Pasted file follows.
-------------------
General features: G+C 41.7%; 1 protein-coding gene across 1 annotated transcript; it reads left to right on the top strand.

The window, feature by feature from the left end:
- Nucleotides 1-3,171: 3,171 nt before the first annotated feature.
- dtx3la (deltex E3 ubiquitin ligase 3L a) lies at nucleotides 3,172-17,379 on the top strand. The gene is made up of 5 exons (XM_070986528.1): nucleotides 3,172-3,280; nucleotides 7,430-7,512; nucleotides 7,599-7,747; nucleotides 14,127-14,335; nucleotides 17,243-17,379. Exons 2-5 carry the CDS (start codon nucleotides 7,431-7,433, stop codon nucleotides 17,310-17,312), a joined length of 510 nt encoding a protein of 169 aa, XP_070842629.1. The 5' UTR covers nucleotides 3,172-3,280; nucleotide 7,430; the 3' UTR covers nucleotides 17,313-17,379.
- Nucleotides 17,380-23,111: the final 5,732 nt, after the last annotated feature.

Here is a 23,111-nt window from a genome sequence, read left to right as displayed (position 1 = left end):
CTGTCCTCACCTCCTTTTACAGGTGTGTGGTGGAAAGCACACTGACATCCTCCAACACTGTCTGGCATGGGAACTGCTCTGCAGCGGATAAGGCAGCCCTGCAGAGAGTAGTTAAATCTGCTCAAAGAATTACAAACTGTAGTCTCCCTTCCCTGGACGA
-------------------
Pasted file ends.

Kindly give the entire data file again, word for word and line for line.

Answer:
General features: G+C 41.7%; 1 protein-coding gene across 1 annotated transcript; it reads left to right on the top strand.

The window, feature by feature from the left end:
- Nucleotides 1-3,171: 3,171 nt before the first annotated feature.
- dtx3la (deltex E3 ubiquitin ligase 3L a) lies at nucleotides 3,172-17,379 on the top strand. The gene is made up of 5 exons (XM_070986528.1): nucleotides 3,172-3,280; nucleotides 7,430-7,512; nucleotides 7,599-7,747; nucleotides 14,127-14,335; nucleotides 17,243-17,379. Exons 2-5 carry the CDS (start codon nucleotides 7,431-7,433, stop codon nucleotides 17,310-17,312), a joined length of 510 nt encoding a protein of 169 aa, XP_070842629.1. The 5' UTR covers nucleotides 3,172-3,280; nucleotide 7,430; the 3' UTR covers nucleotides 17,313-17,379.
- Nucleotides 17,380-23,111: the final 5,732 nt, after the last annotated feature.

Here is a 23,111-nt window from a genome sequence, read left to right as displayed (position 1 = left end):
CTGTCCTCACCTCCTTTTACAGGTGTGTGGTGGAAAGCACACTGACATCCTCCAACACTGTCTGGCATGGGAACTGCTCTGCAGCGGATAAGGCAGCCCTGCAGAGAGTAGTTAAATCTGCTCAAAGAATTACAAACTGTAGTCTCCCTTCCCTGGACGA